In turn, the Geneva Bible is loosely known as the Puritan Bible, so our curiosity is naturally aroused. All that we know about Shakespeare's church life paints him as a mainstream Anglican. The Geneva Bible was the "mass Bible" of its day, more portable and affordable than other English translations.
But there may be more to the story than this. We know that Shakespeare was a lodger for several years in the home of the Mountjoy family on Silver Street in London. The Mountjoys were religiously fervent French Huguenots--refugees from anti-Calvinist persecutions in Frances.
The scholar who has pursued the religious aspect of "Shakespeare the lodger" to quote a recent book title most minutely is John W. Just incidentally, Shakespeare's first acquaintance with the Geneva Bible would have come as a student at the Stratford Grammar School when he translated passages from the Geneva Bible into Latin and then back into English.
Not all of Shakespeare's acquaintance with the Geneva Bible could have been oral, because he sometimes refers to the marginalia of the Geneva Bible.
In fact, in Hamlet he even alludes to a comment made in the preface to the Geneva Bible about the critical apparatus of that Bible. Late in Hamlet, when negotiations are under way for the duel that Hamlet will fight with Laertes, an affected courtier named Osric spouts off technical jargon from the world of dueling.
Hamlet's friend Horatio quips, "I knew you must be edified by the margent ere you had done. John Velz does not hesitate to claim that it "is nearly certain" that Shakespeare "bought a Huguenot Bible sometime around and read it seriously.
The most thorough inquiry of the topic is an essay by the acknowledged expert on Shakespeare and the Bible, Naseeb Shaheen. Shakespeare's contemporaries were already picturing him as an untutored genius who made everything up from his own fertile imagination.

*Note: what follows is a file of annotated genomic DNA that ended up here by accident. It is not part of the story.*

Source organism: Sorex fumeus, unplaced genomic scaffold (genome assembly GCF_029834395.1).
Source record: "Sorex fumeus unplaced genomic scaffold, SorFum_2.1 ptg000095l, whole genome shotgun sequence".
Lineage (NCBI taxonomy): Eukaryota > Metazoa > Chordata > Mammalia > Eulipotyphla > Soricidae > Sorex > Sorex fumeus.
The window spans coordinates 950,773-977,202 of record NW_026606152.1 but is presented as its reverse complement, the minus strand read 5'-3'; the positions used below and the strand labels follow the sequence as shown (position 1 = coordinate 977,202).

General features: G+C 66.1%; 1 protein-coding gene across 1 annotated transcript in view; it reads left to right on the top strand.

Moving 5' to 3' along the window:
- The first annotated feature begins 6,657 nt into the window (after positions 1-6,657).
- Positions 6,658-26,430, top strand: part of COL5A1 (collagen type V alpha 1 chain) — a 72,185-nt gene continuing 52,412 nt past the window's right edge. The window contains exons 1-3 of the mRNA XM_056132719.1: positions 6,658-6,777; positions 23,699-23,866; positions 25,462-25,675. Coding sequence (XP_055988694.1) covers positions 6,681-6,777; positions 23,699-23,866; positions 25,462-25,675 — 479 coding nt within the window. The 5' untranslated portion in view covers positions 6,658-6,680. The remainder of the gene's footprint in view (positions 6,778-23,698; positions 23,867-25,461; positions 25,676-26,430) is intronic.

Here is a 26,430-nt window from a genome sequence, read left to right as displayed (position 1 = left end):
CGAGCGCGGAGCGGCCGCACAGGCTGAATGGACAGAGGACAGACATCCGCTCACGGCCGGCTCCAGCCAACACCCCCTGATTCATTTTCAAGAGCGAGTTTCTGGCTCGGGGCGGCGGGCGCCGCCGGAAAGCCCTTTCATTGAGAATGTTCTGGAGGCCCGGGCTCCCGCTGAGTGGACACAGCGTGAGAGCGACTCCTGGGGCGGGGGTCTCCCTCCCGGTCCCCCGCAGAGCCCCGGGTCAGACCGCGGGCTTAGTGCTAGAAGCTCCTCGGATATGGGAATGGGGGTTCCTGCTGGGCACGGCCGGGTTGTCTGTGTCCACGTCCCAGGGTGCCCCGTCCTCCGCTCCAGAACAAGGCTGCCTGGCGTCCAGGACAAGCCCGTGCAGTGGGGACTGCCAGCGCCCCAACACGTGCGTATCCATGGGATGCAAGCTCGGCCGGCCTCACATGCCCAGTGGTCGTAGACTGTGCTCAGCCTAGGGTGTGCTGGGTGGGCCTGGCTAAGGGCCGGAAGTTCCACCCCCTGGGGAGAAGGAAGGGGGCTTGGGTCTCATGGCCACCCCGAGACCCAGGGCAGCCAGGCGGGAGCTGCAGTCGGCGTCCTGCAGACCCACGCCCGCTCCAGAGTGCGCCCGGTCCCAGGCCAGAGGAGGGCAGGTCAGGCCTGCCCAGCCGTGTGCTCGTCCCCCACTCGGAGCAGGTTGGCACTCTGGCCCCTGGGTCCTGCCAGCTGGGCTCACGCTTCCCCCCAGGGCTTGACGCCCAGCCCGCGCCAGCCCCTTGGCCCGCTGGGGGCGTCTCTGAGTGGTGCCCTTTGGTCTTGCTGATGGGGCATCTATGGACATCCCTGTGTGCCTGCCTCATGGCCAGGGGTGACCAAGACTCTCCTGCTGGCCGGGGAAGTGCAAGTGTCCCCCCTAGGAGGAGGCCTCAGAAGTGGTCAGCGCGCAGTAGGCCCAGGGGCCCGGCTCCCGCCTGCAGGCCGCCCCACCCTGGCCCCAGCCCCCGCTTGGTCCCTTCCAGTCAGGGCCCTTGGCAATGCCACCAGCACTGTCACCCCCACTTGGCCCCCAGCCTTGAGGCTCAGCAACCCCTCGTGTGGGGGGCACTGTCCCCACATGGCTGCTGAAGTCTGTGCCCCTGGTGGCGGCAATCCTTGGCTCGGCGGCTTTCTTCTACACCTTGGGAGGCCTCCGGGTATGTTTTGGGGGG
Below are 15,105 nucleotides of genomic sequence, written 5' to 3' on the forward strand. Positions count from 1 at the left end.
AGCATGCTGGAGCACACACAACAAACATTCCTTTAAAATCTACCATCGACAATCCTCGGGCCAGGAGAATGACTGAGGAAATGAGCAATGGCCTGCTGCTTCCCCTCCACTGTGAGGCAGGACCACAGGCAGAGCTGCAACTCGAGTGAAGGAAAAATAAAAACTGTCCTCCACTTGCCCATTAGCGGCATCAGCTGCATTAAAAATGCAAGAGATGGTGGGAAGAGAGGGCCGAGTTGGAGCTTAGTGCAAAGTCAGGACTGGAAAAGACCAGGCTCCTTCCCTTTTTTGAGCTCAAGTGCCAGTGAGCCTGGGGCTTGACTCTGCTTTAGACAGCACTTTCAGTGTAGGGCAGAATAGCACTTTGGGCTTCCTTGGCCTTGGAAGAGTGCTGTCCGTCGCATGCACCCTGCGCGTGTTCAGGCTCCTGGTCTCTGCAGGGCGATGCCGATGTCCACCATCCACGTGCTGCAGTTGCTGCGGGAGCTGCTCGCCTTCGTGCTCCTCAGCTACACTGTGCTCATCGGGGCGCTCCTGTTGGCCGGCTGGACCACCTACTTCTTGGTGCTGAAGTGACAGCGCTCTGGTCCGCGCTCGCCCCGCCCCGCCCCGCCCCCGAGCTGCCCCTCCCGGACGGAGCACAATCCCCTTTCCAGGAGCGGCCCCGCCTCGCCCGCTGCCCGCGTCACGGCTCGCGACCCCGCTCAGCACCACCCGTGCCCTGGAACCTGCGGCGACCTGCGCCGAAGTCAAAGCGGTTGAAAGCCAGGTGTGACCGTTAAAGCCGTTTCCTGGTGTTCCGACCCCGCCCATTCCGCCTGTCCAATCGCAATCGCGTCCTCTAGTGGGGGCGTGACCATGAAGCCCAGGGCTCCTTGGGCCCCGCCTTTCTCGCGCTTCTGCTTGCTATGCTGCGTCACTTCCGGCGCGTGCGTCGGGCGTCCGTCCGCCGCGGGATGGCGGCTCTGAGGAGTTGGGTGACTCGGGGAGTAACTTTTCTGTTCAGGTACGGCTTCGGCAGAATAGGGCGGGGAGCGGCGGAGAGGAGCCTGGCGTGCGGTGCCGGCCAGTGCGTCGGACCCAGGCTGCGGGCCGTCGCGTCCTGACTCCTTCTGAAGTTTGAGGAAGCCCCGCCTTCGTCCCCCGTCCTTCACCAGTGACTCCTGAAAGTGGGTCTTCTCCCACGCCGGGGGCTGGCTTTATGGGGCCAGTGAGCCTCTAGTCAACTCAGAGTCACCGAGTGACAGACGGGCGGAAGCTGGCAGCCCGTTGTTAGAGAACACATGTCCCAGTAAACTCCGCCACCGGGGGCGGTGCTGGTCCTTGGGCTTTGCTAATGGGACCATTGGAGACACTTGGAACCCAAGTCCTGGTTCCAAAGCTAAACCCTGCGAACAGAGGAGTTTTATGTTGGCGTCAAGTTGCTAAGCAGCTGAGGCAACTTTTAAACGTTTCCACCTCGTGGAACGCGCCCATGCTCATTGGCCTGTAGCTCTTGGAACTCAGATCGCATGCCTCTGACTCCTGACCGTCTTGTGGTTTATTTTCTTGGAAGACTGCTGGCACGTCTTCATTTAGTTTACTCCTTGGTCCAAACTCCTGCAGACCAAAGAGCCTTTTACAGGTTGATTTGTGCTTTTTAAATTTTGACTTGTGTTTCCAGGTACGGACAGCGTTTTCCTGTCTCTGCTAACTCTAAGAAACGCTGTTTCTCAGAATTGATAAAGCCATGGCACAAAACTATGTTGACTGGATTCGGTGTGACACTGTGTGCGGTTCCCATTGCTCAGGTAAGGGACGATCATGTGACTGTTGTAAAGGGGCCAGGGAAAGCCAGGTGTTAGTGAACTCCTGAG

John Milton thus pictured Shakespeare as someone who "warbled his native wood-notes wild. It could not have been otherwise: Shakespeare is one of our most "bookish" writers. As Shaheen notes, we know that Shakespeare was busy borrowing story material from books that were hot off the press.
Shaheen's most noteworthy observation is that "it would be strange if the most often printed book of the day was not part" of Shakespeare's library.Essayer d oublier une fille se ib essay writing reports? how to write a concluding paragraph for an essay zero the role of media essays hamlet act 3 essay bored of studies english essays on my school bad peer pressure essay conclusions writing research papers lester 6th how to write an essay on medical ethics argumentative essay .
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3 Full Hamlet Essay Through Shakespeare’s perspicacious genius, in Hamlet he has depicted an aspect of humanity that belongs essentially not to his age but ours. He does so by subverting the audiences’ expectations of a revenge tragedy through his characterization of Hamlet as having an over-active intellectual mind, which results in .
English Advanced: Year: Module Name: Description: Download: Critical Study of Texts - Citizen Kane - Critical Study - Mod B - Analysis & Notes 1. 19/20 Hamlet Essay. This student studied: HSC - Year 12 - English (Advanced) 19/20 essay on the question: "Hamlet’s character has been interpreted differently over the centuries.